16Jun

Replacement-Gold Rules!

by Dr. McBride

The type of protective restoration most frequently placed is a porcelain crown.  Yet,the most frequently root canalled teeth are those with porcelain crowns.  This is because, along with the accumulated traumas earlier described, a porcelain crown requires that 35 – 40% additional healthy tooth structure be removed circumferentially as well from top down to make room for the porcelain and  underlying metal or zirconium materials fabricated within it that give it strength.  This causes a lot of pulp/nerve trauma, as the surface of the tooth at its neck area just above the gum needs to be cut into deep enough around its base to provide strength of material.  This area - 360 degrees around the base of the tooth - is especially close to its nerve.

Back teeth can generate more than 500 pounds per square inch biting pressure, so the ideal material would be one that is strong enough to withstand these forces without being very thick in the interest of tooth structure conservation, and this is - hands down - gold.  Any good dentist will tell you that well-placed conservative cast gold restorations are the best of the lot, bar none, in that they are kindest to teeth from several perspectives:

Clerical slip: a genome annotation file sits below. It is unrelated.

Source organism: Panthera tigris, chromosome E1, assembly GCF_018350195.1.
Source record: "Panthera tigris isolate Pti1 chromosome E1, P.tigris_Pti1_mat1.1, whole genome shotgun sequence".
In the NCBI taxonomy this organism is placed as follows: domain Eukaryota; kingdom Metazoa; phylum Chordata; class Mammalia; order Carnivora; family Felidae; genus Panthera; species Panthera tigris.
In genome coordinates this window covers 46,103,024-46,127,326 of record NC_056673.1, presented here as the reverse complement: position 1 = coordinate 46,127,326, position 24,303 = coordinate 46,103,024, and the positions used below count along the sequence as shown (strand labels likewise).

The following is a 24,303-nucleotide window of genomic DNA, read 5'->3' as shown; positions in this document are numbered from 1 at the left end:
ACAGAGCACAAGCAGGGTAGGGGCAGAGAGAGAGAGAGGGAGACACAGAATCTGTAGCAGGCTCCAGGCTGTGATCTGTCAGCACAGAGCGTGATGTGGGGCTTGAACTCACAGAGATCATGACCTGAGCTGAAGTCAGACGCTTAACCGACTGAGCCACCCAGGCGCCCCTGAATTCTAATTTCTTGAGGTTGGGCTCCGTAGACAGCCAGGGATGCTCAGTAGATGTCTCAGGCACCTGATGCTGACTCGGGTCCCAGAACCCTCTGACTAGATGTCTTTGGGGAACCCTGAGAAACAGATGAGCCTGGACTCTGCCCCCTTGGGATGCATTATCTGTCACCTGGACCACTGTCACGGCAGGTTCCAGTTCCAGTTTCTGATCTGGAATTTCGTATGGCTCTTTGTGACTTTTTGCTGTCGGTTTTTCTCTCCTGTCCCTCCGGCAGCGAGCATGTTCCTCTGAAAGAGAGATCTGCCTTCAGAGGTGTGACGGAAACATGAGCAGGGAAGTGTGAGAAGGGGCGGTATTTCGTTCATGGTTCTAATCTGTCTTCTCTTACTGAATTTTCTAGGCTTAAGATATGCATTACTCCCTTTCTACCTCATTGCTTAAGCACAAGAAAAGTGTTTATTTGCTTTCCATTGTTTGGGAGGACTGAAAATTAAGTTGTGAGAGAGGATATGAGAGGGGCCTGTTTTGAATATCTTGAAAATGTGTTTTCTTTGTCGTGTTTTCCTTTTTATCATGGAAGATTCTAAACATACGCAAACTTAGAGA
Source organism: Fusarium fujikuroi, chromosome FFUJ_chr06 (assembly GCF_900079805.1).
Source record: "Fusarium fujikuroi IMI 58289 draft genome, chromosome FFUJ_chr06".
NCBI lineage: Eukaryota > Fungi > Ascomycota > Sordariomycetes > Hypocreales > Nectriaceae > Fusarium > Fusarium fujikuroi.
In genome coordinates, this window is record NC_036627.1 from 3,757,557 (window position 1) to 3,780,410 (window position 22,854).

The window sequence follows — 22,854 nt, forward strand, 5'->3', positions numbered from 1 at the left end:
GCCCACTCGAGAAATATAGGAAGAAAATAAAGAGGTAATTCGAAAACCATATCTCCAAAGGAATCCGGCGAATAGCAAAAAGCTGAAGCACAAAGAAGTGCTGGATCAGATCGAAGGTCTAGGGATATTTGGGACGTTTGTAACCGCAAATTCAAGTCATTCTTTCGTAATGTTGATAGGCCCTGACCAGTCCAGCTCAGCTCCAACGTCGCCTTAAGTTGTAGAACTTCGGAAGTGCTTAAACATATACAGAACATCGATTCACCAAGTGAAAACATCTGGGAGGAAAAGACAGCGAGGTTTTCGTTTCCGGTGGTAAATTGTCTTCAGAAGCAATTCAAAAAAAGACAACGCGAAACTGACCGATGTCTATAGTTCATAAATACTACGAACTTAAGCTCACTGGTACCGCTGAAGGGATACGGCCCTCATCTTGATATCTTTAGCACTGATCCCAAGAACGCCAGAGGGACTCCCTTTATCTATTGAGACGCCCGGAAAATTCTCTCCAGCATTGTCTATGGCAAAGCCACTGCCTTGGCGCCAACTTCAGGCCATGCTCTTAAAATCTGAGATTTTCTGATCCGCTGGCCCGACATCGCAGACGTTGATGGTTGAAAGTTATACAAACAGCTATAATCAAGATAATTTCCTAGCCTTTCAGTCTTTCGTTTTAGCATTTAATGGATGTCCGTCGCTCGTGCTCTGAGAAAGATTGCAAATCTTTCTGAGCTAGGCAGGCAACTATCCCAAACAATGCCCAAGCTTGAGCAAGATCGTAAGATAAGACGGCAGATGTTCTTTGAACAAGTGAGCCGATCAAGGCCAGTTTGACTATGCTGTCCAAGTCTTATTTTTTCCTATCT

• A high quality gold restoration is alloyed for strength and wear qualities that simulate that of tooth structure – they don’t break! A gold crown can be thin and strong and requires less than half the tooth structure removal as that required for a porcelain crown.
  • High quality gold restoration will wear at the same rate as natural tooth structure.  Porcelain essentially is glass, and if its biting surface opposes a natural tooth, the glass will always “win” and wear the opposing tooth structure.
  • Gold does not have to completely cover the tooth, and a dentist trained* in conservative cast gold restorative technology can engineer restorations that remove very little good tooth structure, will strengthen the tooth, minimize drilling trauma and have the potential to last a life time. 
  • My experience of teeth with porcelain crowns needing root canals compared to those with conservative cast gold restorations is around 100 to 1.
  • Many people “don’t want gold,” especially here in California compared for example to people in the Pacific Northwest where they don’t seem to be as concerned with the gold color.  It is interesting to note that in those areas there aren’t as many root canal dentist specialists per general dentist as there are in California.